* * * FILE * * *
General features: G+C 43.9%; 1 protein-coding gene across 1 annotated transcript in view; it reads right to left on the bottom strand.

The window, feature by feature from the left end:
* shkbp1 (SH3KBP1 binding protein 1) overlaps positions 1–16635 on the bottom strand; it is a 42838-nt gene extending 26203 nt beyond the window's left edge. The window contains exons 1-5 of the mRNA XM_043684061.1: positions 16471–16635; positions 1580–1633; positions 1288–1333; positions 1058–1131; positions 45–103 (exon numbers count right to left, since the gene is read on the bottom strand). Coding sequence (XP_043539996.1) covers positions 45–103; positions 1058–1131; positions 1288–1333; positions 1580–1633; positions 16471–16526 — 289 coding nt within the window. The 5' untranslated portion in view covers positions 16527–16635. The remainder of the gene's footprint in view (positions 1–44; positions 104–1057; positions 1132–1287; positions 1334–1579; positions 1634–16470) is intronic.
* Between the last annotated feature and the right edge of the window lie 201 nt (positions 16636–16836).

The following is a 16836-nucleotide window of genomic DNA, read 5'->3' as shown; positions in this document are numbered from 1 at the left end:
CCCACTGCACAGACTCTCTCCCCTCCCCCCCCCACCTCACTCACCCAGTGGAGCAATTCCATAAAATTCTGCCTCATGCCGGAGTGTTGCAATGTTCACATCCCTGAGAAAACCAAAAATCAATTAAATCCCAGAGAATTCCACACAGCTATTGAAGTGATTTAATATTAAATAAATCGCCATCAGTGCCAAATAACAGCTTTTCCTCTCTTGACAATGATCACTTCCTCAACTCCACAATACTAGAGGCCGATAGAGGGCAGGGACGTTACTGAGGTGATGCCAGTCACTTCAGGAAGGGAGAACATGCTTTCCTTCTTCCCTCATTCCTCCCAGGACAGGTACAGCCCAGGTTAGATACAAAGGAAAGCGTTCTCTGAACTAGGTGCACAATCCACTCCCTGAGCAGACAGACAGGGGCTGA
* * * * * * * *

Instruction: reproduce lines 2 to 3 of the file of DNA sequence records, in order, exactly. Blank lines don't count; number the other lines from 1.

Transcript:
The window, feature by feature from the left end:
* shkbp1 (SH3KBP1 binding protein 1) overlaps positions 1–16635 on the bottom strand; it is a 42838-nt gene extending 26203 nt beyond the window's left edge. The window contains exons 1-5 of the mRNA XM_043684061.1: positions 16471–16635; positions 1580–1633; positions 1288–1333; positions 1058–1131; positions 45–103 (exon numbers count right to left, since the gene is read on the bottom strand). Coding sequence (XP_043539996.1) covers positions 45–103; positions 1058–1131; positions 1288–1333; positions 1580–1633; positions 16471–16526 — 289 coding nt within the window. The 5' untranslated portion in view covers positions 16527–16635. The remainder of the gene's footprint in view (positions 1–44; positions 104–1057; positions 1132–1287; positions 1334–1579; positions 1634–16470) is intronic.